There is nothing particularly enjoyable about the ribbon of asphalt that is I-95—especially when you’re forced to endure it for the hundreds and hundreds of miles that stretch between Florida and Pennsylvania on the way back from a rain-drenched Rolex 24. I didn’t think anything could be worse than the wet dog stench emanating from our worse-for-wear camping equipment. But when we crossed into South Carolina, I was proved wrong. So, so wrong.
I’d heard tales about these billboards before. Friends who had made cross-country treks had warned me about them. They’d even expressed a mild interest in the roadside attraction that these billboards were advertising. I did not realize that whimsical art and quaint catchphrases could spark so much anger.
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That’s right, folks. I’m talking about the South of the Border billboards.
If you happen to be one of the fortunate souls who have never encountered a South of the Border billboard, allow me to enlighten you. South of the Border is a faux-Mexican style resort tucked at the border of North and South Carolina (hence the name, haha, get it?). The billboards themselves caught some flack for being pretty racist in the late 1990s, but the ones that weren’t are still there, taunting me and every other motorist innocently making their way across the country.
But what makes these billboards so awful now is the sheer number of them. Dear God. I was getting tired of the Hampton Inn signs advertising Waffles + Wifi and Bytes + Bites like they’re some tragically hip restaurant in Austin and not just a quick place to sleep en route to somewhere more appealing. But nothing could compare to the torture I was about to endure.
The moment you cross into either North or South Carolina, these billboards smack you right in the face: there are [insert horrible number here] miles left until the border!. In the last five miles alone (yes, I rage-counted) there are more than ten billboards. Each and every one is laden with the equivalent of a travel-themed dad joke. Each and every one proclaims exactly how many miles are left until you hit this “wonderful” attraction.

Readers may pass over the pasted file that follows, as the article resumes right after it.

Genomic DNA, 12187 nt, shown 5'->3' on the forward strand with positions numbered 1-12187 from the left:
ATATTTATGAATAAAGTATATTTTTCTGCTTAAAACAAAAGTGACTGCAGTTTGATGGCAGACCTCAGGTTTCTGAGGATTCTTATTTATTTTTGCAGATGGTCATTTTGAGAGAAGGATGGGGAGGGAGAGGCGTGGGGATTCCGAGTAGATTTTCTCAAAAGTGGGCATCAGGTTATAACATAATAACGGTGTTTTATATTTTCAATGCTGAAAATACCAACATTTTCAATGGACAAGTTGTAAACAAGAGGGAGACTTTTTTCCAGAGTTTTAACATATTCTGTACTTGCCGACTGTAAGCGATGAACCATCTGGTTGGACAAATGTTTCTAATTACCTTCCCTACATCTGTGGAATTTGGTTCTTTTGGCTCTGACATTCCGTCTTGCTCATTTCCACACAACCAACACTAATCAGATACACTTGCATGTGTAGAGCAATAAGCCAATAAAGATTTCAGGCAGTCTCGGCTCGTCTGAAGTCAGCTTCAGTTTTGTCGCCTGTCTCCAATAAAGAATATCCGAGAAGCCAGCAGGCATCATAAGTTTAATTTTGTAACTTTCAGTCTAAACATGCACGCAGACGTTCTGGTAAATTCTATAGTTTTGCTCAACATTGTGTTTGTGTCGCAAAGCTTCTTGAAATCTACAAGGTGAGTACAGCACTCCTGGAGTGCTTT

Now, I will admit that I’m not the most pleasant person to be around on fifteen-hour car rides that take place immediately after a 24-hour race. I am a sourpuss. A grump. All I want is to close my eyes and teleport to my destination. I’m not even going to look at the number of miles left or projected ETA until I’ve made it to Virginia.
And then here are all these goddamn signs, telling me there are 174 miles left to a goddamn tourist that is by far the most disappointing—wait, there’s another one telling me it’s now 171 miles—attraction on the whole east coast. I don’t want to know! Stop reminding me that I’ve only gone four miles since the last sign! It’s felt like a goddamn lifetime! My shoes are soaked, my ears are ringing, and I know I’m not going to be in my own bed until at least tomorrow. I do not want a sombrero’d cartoon figure named Pedro telling me that “I never sausage a sight” on a billboard laden with a giant wiener. I bet their tacos aren’t even good. And, hey, did you know that there’s 168 miles to South of the Border now?
I fully believe that there could not be billboards in any of the fifty states more horribly obnoxious than these. It is impossible. To create something worse would be a monolithic feat, a wonder of the modern world. And I hope beyond hope that I will never be in a position where I will be proved wrong.